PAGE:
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Wednesday, April 24, 2024

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Day two of David Pecker testimony wraps in NY Trump trial; Supreme Court hears arguments on Idaho's near-total abortion ban; ND sees a flurry of campaigning among Native candidates; and NH lags behind other states in restricting firearms at polling sites.

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The Senate moves forward with a foreign aid package. A North Carolina judge overturns an aged law penalizing released felons. And child protection groups call a Texas immigration policy traumatic for kids.

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Wyoming needs more educators who can teach kids trade skills, a proposal to open 40-thousand acres of an Ohio forest to fracking has environmental advocates alarmed and rural communities lure bicyclists with state-of-the-art bike trail systems.

CT mental-health pros seek ways to reduce veteran suicides

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Thursday, February 22, 2024   

Connecticut and U.S. mental health professionals are working to address suicide among military veterans.

Research shows a 95% increase in veteran suicides nationally between 2001 and 2020, peaking in 2018. In Connecticut, recent data is trending lower than previous years.

Experts say social isolation in the COVID pandemic was responsible for some of the nationwide increase.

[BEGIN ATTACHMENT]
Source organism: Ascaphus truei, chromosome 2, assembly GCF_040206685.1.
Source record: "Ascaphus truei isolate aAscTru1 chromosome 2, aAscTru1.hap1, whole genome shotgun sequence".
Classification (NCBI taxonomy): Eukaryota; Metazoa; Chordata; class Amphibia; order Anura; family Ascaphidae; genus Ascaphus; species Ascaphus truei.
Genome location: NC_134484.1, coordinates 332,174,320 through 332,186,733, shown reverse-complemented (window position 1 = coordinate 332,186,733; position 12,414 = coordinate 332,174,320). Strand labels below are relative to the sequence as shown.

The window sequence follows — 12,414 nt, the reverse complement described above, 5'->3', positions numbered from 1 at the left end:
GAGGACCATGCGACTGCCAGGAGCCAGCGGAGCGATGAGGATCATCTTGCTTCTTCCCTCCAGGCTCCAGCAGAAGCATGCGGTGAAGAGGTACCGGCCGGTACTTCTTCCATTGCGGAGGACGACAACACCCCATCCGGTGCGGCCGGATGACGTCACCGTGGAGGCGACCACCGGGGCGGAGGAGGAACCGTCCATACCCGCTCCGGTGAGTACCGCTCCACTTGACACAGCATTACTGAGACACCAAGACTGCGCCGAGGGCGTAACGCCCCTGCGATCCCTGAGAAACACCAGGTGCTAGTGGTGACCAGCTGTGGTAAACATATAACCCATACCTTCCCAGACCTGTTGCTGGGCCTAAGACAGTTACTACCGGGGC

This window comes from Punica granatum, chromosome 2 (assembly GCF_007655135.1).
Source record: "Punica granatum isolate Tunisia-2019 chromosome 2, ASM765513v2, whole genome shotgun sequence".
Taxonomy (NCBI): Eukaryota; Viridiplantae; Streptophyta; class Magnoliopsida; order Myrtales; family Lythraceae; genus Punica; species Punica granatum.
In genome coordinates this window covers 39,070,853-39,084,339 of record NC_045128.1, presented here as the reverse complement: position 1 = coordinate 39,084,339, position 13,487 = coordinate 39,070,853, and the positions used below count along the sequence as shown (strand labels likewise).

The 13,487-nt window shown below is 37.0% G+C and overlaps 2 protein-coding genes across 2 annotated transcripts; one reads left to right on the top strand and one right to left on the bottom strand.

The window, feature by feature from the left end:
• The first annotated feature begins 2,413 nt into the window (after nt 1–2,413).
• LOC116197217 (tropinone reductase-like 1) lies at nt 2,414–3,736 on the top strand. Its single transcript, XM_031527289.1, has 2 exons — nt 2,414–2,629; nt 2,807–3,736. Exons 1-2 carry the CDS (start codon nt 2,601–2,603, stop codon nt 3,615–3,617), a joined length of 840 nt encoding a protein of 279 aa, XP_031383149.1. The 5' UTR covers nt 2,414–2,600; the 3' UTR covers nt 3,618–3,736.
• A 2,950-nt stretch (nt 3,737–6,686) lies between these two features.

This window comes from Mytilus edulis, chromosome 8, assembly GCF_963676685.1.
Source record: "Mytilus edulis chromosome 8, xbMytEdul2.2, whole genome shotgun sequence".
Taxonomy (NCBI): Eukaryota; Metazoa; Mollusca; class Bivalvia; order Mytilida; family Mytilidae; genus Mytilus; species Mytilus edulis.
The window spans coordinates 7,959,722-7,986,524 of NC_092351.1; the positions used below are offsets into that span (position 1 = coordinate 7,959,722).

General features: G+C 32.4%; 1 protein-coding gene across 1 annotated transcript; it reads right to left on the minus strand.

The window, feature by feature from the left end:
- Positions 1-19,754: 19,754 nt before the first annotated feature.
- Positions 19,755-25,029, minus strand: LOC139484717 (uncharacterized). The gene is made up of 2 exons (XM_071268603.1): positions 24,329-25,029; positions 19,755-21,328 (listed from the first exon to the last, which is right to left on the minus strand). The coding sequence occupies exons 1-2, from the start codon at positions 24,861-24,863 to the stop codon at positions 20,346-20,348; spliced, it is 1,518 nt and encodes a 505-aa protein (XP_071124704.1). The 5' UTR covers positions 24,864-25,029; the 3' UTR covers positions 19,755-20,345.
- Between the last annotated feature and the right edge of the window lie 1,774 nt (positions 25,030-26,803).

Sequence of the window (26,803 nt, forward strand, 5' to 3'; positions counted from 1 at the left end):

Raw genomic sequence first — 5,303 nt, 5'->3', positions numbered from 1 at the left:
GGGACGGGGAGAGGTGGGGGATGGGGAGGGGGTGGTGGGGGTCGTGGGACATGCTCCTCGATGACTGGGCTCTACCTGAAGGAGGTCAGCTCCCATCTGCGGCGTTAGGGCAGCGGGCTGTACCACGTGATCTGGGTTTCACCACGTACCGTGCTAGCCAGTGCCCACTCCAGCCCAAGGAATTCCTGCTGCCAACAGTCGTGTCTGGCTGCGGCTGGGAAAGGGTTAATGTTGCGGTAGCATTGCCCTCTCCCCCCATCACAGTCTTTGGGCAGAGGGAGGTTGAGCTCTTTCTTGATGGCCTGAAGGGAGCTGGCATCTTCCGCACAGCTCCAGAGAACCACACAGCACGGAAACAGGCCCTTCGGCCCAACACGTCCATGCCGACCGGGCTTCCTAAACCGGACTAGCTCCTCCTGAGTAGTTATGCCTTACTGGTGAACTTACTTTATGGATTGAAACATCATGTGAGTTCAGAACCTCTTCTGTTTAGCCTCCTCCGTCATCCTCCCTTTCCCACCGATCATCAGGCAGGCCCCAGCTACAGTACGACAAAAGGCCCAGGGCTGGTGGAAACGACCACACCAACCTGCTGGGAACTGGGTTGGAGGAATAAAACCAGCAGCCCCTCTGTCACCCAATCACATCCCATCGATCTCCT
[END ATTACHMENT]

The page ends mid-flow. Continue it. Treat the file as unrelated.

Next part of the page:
Dr. Joshua Bullock, a psychologist for the Department of Veterans Affairs of Connecticut, said difficult individual experiences can take their toll as well.

"Oftentimes, PTSD can kind of lead to sometimes a sense of alienation from others, difficulty kind of feeling safe in the world," Bullock explained. "You can imagine, sort of living day-to-day feels unsafe if one is perceiving threats or danger."

Along with programs at area hospitals, Bullock pointed to psychosocial work as an important step in helping veterans adjust to life after deployment. The Department of Veterans Affairs has federal grants available for community-based suicide prevention efforts.

Anyone in crisis or having suicidal thoughts can call 988, then press '1' for the Veterans Crisis Line.

Challenges persist to accessing care, including a lack of mental health professionals in many areas, as well as personal and social attitudes about accepting this care.

Bullock acknowledged misconceptions about veterans' mental health linger, particularly that their lives are devoid of hope.

"What I've learned about veterans who are experiencing these challenges and struggles, from working with them for pretty much my entire career, is that they're amazingly resilient," Bullock emphasized. "Many of these veterans experience significant recovery from mental illness; live meaningful, valued lives."

Bullock noted peer specialists -- veterans who have received treatment -- are helping newcomers understand the importance of getting help when they need it.


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